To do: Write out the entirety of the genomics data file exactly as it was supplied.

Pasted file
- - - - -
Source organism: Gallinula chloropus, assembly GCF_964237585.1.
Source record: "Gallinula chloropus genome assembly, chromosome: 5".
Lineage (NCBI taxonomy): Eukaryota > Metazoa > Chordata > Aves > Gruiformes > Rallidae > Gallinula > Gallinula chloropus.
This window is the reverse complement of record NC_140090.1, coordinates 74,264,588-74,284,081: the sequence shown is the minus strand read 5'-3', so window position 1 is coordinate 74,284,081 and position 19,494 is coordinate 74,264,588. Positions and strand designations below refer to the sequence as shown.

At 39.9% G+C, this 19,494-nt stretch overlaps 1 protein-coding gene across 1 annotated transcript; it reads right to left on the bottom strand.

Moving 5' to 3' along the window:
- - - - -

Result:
Source organism: Gallinula chloropus, assembly GCF_964237585.1.
Source record: "Gallinula chloropus genome assembly, chromosome: 5".
Lineage (NCBI taxonomy): Eukaryota > Metazoa > Chordata > Aves > Gruiformes > Rallidae > Gallinula > Gallinula chloropus.
This window is the reverse complement of record NC_140090.1, coordinates 74,264,588-74,284,081: the sequence shown is the minus strand read 5'-3', so window position 1 is coordinate 74,284,081 and position 19,494 is coordinate 74,264,588. Positions and strand designations below refer to the sequence as shown.

At 39.9% G+C, this 19,494-nt stretch overlaps 1 protein-coding gene across 1 annotated transcript; it reads right to left on the bottom strand.

Moving 5' to 3' along the window: